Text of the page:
Classic and Contemporary Poetry
LINNA, by LEXIE DEAN ROBERTSON Poet's Biography
First Line: The church was heavy with the deep sweet scent of / roses
Last Line: Amen.
Subject(s): Churches; Death; Household Employees; Cathedrals; Dead, The; Servants; Domestics; Maids
THE church was heavy with the deep sweet scent of roses
Banked in rows of bloom around the altar,
Where the casket stood upon a carpet of blue gentians.
The choir sang softly
While tears streamed down their faces,
For Linna was beloved by all who knew her,
Even by those who envied her,
And never more than now
When she lay dead.
Sweet Linna, now so strange and waxen pale.
The minister chose a text and then began his eulogy:
Here lies a good woman, he said,
And I who knew the narrow tenets of his creed
Could only wonder.
Poor Linnaalways on hand when there was work to do
In the church kitchen. I've seen her stand
And wash thick plates and heavy cups and saucers
Three long hot summer hours without stopping.
Linna whose pagan feet had danced at dawn
Down in the willow thicket by the brook,
Who heard the muted laughter of gay daffodils,
Who caught pale moonlight in a misty scarf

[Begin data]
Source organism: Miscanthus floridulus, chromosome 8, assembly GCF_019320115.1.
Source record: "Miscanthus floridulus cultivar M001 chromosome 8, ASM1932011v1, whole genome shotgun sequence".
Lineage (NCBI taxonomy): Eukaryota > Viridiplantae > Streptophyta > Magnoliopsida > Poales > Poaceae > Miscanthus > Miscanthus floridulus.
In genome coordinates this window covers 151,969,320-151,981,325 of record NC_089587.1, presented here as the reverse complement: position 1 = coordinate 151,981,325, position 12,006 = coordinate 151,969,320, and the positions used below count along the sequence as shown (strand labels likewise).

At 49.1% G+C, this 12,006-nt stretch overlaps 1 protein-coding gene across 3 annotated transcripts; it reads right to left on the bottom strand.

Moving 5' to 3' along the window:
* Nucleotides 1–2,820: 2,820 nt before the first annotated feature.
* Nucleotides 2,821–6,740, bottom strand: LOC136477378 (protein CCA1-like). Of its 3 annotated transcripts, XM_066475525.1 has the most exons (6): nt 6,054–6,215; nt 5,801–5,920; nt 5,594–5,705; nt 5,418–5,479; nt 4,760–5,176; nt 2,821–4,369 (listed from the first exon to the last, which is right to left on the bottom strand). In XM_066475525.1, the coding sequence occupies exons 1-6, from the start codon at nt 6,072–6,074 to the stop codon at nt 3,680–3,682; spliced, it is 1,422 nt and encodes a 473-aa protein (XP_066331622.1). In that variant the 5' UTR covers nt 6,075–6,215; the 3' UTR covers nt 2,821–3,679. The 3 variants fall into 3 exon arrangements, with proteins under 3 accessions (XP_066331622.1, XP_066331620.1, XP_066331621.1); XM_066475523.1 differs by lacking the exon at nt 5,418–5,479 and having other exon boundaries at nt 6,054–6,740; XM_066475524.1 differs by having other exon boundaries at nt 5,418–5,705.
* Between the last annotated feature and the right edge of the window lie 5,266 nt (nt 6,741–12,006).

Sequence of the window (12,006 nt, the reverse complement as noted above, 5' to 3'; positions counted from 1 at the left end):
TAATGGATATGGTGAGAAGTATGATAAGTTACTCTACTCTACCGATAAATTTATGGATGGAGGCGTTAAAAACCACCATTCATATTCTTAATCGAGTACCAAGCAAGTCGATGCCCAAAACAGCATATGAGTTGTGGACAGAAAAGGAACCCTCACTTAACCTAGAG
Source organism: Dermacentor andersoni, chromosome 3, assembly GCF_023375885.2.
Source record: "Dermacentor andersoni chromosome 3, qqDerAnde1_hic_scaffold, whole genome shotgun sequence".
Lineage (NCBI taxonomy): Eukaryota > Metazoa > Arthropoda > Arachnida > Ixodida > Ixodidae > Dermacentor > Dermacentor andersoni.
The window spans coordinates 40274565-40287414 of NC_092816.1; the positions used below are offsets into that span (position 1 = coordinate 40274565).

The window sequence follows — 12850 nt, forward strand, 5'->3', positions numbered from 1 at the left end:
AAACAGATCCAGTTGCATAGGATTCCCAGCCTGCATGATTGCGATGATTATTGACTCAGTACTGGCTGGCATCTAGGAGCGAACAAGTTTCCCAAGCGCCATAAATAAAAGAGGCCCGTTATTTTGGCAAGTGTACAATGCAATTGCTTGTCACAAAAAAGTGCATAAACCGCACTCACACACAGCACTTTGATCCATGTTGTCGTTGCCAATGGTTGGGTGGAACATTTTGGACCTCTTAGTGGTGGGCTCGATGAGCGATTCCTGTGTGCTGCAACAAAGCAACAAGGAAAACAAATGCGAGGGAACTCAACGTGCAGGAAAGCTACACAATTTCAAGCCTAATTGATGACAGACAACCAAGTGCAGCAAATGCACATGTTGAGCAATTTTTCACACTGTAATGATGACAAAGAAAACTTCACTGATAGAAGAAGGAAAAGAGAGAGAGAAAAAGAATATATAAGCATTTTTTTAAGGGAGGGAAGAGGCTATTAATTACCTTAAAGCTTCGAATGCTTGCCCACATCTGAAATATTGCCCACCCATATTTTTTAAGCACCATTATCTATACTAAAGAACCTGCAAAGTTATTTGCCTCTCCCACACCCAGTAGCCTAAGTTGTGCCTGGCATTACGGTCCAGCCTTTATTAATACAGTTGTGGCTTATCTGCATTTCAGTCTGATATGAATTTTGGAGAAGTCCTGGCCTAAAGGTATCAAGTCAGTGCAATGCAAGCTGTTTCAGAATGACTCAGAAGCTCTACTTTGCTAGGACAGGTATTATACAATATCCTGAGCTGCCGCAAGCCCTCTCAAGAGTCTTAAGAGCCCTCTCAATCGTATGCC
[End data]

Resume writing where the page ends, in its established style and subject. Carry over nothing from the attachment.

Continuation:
That wrapped her lovely body while she lay
Alone one midnight in the lush warm grass;
Linna who knew the secret of the prairie winds,
And held a close communion with the singing stars.
Once when I called I found her clad
In black georgette pajamas with crimson high-heeled slippers
Clacking across the tiles to let me in;
The air was fragrant with the pale blue incense
Of a cigarette. She laughed a bit
And said that I had caught her in a mood of scarlet sin.
Sometimes she felt so bound about she simply had to fling
A gay defiance or go quite off her balance.
And once I saw her angry when some evangelist
Had preached a hellfire sermon that condemned
The babies and the heathen to the pangs
Of everlasting torment.
I believe, she said to me,
That God will save a good Mohammedan
Or anyone whose life accords with his own creed
Of what is right and wrong.
I believe in Christ, but I believe, too, in Buddha,
And in all saints whose people have been led to believe in them
And do their works.
Why could they, too, have not been sent
By God to be His Sons according to the need of time and place?
She dared not say these things aloud
For there was much to be considered.
Dear Linna, selling cakes and pies
To help the foreign heathen.
The minister spoke with tears of her good works,
Her willingness to be of service
In the Master's cause;
And all the while I wondered had he known
The lovely heart of Linna
Would he then condemn her as an heretic.
Here lies a good woman
Whose soul has gone to live in heaven,
So he said,
And I who knew her secret depths,
Her oneness with the earth,
Her eager heart that had gone reaching out for beauty,
The silver shining of her clear-cut mind,
Her bright young spirit that translated all of God
In terms of loving,
I echoed back
A fervent, hushed
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